Career Center: Take Me to the Next Level
Sandrine Paquin-Lessard, CFE, CPA, CFF, CA
Montreal-based fraud examiner Sandrine Paquin-Lessard, CFE, CPA, CFF, CA, has enjoyed a meteoric rise in the anti-fraud field. The director of fraud prevention and detection for Cogeco Communications knew she wanted to fight fraud the first time she took a fraud-related class while studying to become a CPA. She quickly set her sights on securing a job in the field and hopped around a couple of firms before finding her perfect role at Cogeco. In her spare time she loves to surf and salsa dance.
How did you become passionate about fighting fraud?
In my last year of university, while I was studying for my CPA title, I had a short class about fraud investigation that lasted only one weekend. I immediately knew that fighting fraud is what I wanted to do since I found it more thrilling than general accounting/auditing, and I needed that excitement in my future job. I kept in contact with my teacher who was a partner in a forensic accounting specialized firm in Montreal. As soon as I got my CPA title, three years after all internships, I begged him for a job. I was pretty convincing and after a year he finally said yes. Then I moved to Montreal and started working in that field. It was the best decision of my life even though I was moving far away from my hometown and knew nothing about the reality of this career.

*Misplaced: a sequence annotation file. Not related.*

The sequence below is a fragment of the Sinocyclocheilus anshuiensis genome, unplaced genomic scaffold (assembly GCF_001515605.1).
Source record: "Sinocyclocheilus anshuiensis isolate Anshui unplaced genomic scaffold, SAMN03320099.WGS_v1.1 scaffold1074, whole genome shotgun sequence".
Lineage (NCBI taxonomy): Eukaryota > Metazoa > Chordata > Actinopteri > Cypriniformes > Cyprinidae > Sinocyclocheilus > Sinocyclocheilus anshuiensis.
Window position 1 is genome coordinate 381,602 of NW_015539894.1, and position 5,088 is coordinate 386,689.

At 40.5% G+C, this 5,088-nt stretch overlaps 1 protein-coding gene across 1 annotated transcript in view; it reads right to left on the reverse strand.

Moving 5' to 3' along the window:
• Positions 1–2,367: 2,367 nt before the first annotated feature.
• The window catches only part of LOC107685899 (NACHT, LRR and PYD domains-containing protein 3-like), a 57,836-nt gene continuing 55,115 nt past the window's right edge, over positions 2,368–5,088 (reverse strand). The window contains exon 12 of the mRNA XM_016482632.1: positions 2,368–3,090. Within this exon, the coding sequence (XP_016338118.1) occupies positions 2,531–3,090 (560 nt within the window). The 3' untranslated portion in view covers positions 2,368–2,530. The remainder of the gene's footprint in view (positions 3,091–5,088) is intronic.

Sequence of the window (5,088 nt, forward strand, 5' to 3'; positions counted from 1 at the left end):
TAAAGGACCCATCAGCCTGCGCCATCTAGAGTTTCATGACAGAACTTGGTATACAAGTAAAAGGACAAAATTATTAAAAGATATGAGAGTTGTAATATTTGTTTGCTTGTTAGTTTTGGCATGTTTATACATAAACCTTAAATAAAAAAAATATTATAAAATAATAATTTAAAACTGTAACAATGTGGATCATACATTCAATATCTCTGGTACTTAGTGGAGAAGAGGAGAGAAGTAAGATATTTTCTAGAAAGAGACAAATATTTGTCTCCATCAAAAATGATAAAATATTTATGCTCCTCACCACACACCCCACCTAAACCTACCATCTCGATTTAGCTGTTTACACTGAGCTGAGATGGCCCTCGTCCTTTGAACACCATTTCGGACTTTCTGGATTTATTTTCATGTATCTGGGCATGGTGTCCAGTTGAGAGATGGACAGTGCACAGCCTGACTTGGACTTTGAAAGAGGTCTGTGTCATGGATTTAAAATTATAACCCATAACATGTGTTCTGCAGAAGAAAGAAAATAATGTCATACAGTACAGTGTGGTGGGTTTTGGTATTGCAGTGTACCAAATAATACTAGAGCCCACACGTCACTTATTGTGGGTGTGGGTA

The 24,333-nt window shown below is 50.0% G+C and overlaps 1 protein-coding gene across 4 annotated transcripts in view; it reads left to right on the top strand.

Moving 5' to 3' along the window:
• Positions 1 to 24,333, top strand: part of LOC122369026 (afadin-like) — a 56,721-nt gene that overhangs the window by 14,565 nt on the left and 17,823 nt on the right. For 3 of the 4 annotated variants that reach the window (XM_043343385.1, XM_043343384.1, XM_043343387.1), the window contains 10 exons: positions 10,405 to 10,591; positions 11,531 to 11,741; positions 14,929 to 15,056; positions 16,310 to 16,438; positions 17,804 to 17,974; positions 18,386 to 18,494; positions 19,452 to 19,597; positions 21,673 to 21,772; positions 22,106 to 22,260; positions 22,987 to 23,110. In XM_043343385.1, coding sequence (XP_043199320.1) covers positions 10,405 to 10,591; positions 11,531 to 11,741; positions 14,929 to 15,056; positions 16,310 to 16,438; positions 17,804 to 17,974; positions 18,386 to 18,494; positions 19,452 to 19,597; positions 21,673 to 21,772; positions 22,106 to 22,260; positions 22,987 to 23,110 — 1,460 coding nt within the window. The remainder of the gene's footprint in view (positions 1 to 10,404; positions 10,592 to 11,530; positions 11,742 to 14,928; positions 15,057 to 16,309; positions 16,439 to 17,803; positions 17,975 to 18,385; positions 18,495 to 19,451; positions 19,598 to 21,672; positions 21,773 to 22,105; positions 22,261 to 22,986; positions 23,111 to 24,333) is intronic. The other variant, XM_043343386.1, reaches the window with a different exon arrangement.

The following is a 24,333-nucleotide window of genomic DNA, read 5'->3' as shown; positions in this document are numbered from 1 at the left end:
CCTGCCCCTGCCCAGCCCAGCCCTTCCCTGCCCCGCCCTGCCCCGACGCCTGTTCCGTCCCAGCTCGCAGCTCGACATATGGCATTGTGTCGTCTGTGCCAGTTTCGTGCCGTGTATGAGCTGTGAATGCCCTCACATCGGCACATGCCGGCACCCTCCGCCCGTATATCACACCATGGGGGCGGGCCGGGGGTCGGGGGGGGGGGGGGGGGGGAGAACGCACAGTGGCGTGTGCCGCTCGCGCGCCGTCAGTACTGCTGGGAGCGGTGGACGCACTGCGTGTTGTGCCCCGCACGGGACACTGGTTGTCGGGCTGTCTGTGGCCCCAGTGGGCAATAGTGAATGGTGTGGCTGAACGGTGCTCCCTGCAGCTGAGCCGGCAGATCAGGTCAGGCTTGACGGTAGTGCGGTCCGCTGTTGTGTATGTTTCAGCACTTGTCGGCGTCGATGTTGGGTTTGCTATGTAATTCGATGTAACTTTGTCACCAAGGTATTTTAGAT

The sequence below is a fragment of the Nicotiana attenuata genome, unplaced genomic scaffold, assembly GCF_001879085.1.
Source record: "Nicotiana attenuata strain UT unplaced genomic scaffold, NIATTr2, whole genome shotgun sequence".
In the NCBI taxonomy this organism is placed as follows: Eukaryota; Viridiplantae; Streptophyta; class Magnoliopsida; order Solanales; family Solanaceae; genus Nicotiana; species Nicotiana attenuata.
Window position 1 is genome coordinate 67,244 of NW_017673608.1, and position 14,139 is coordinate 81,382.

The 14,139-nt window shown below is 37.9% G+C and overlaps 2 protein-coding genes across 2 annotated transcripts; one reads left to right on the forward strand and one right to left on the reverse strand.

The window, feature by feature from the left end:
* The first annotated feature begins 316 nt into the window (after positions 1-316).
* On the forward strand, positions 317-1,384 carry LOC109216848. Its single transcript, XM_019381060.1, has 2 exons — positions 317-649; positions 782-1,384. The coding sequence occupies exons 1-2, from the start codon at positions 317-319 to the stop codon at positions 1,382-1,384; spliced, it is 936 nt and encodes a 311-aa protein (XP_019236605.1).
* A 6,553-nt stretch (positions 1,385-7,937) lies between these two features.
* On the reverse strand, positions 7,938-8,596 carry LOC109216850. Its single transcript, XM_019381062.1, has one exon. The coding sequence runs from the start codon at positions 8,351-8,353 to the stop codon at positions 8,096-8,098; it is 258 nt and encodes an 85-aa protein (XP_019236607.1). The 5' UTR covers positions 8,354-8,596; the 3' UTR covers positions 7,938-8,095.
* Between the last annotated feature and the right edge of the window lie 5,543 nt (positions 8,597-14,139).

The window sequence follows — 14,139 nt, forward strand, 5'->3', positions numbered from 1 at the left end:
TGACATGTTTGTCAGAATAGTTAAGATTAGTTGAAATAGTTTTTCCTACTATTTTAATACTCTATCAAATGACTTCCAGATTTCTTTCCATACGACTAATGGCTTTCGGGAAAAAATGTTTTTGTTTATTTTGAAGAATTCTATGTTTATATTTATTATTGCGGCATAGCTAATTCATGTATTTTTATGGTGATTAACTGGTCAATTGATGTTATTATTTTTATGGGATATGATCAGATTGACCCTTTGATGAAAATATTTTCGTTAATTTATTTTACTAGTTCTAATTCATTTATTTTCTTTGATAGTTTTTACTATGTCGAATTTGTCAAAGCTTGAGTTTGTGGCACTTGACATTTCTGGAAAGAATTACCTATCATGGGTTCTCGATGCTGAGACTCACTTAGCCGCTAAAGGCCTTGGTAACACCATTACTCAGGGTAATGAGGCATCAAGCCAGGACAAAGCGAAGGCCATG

What steps led you to your current position at Cogeco Communications?
Life is full of surprises. I was pretty ambitious, jumping from one firm to another to have a better position and wanted to learn more and more. Going from Navigant to PwC to Raymond Chabot Grant Thornton (RCGT). Unfortunately, RCGT decided to close their forensic department and I needed to find something else. I started to look for different opportunities since I didn’t want to go back to another firm. I was contacted by a headhunter that offered me a 10 years’ experience job which, at that moment, seemed out of reach since I had only five years’ experience in fraud. I decided to apply anyway and had an interview with the VP of Internal Audit of the company. One week later I met with the CFO and that same day I was called back for the job. It was unreal — I was delighted even if the challenge was big for me.
Do you face any unique challenges in your role as the director of fraud prevention and detection?
I would say dealing with operations and management is a day-to-day challenge since our goals are very different and our realities are not always on the same page. Also, I am young and just started the position so gaining the trust of people in the organization is pretty challenging.
What is one of the biggest lessons you have learned since entering the fraud prevention field?
Anything can happen, even when you are close to the end, a new event can occur and change your investigation path from one way to another. Nothing can be taken for granted.
What is a memorable case or project that you have worked on?